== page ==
FILTER CIRCUMSCRIBING AWARENESS THEORY ENVIRONMENTAL STIMULI AWARENESS BODY STIMULI UNCONCIOUS STIMULI
AWAKE AWARENESS WHEN AWAKE MULTIPLE ENVIRONMENTAL STIMULI ENTERING AWARENESS MULTIPLE BODILY STIMULI ENTERING AWARENESS FEW UNCONCIOUS STIMULI BREAKING THROUGH
ASLEEP AWARENESS WHEN ASLEEP ONLY URGENT BODILY STIMULI BREAKING THROUGH VERY FEW ENVIRONMENTAL STIMULI BREAKING THROUGH MULTIPLE STIMULI FROM THE UNCONCIOUS BREAKING THROUGH ( FORMING DREAMS)
CONFUSED AWARENESS WHEN CONFUSED BODILY STIMULI RANDOMLY BREAKING THROUGH OCCASIONAL ENVIRONMENTAL STIMULI BREAKING THROUGH MULTIPLE STIMULI FROM THE UNCONCIOUS BREAKING THROUGH ( DREAM MATERIAL BECOMING CONSCIOUS DURING NON- SLEEP)
CONTEXT AND VOLUME(SET AND AROUSAL AWARENESS FUNCTION) Set e.g. afraid Set e.g guilty Set e.g. pining Arousal e.g. deeply asleep Arousal e.g. drowsy and weak Arousal e.g. sedated
COMBINING AWARENESS SET AND AROUSAL TO PRODUCE THE DISTURBED RESPONSE 1. Filter allowing unconscious material to enter. 2. Set longing to be a child safe with mother. 3. Arousal influenced by weakness and medication. 4. Resulting experience is misperceiving the nurse for your mother and asking her for comfort.
COMBINING AWARENESS SET AND AROUSAL TO PRODUCE THE DISTURBED RESPONSE 1. Filter allowing unconscious material to enter . 2. Set feeling guilty 3. Arousal influenced by sedation 4. Resulting experience misperception of stranger as a policeman coming to arrest you.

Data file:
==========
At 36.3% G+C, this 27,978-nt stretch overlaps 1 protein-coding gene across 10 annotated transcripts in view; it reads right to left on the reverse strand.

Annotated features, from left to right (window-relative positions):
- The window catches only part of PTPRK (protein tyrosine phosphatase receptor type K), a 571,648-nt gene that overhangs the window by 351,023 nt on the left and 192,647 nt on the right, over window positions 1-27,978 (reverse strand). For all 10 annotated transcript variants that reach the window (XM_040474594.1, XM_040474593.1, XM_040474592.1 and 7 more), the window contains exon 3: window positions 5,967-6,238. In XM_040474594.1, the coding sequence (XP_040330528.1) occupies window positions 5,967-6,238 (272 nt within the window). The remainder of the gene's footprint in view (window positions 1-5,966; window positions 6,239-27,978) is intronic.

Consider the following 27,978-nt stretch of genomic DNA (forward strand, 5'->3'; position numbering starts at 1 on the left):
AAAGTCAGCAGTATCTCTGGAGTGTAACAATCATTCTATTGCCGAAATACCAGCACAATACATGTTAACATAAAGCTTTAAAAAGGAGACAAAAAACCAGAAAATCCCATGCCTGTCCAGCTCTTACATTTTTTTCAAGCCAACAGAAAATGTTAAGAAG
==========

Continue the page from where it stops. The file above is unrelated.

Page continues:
COMBINING AWARENESS SET AND AROUSAL TO PRODUCE THE DISTURBED RESPONSE 1. Filter allowing unconscious material to enter . 2. Set afraid of dying 3. Arousal febrile and restless 4. Resulting experience misperception of burning to death, patient runs toward pond
ALTERED MENTAL STATETHE RELATIVES My pain and sadness became suffused with anger at seeing my dignified intelligent mum lying naked in her bed eyes wide and frightened crying ‘don’t let them arrest me, help me , get me out of here, I don’t want to die’. How could I respond, what could I do? I felt so helpless, it was such a diminishment of all her humanity , I thought I had lost her before her body gave way to the cancer. It was so bloody unfair after all she had been through. It was only the sensitivity of the staff that held me in my despair.
HELPING THE PATIENT Remember - reality lies in a person’s perceptions of an event or situation and not in the situation itself It’s not what happens it’s what you make of it To empathise or relate is not the same as to collude Suspend judgement and put your own feelings to the background Listen carefully to the mood and the message of the patient’s experience Remember the therapeutic importance of company Scan the environment for possible misperceptions and dangers Use sedation only when your rationale is clearly patient centred Treat remedial cause: treat if appropriate
HELPING THE PATIENT Drug treatment - may be necessary to control symptoms, ensure safety and reduce disturbance for other patients. Principle - unless treating truly terminal agitation, a neuroleptic eg haloperidol, should be used initially as benzodiaxepines may sedate and paradoxically increase confusion. However if patients with an acute confusional state do not settle on haloperidol alone it may be necessary to add lorazepam, diazepam or midazolam. Terminal agitation, essentially diagnosed by excluding other (remediable) causes for acute confusion, is managed differently with midazolam as the drug of choice. Alternatively levomepromazine with or without midazolam can be used. Dosages Halperidol 10-30mg/24hours in divided dosage PO, SC bolus or CSCI, Midazolam 10-60mg/24hours CSC! Levomepromazine 75-200mg/24hours CSC! With SC boluses 12.5-25mg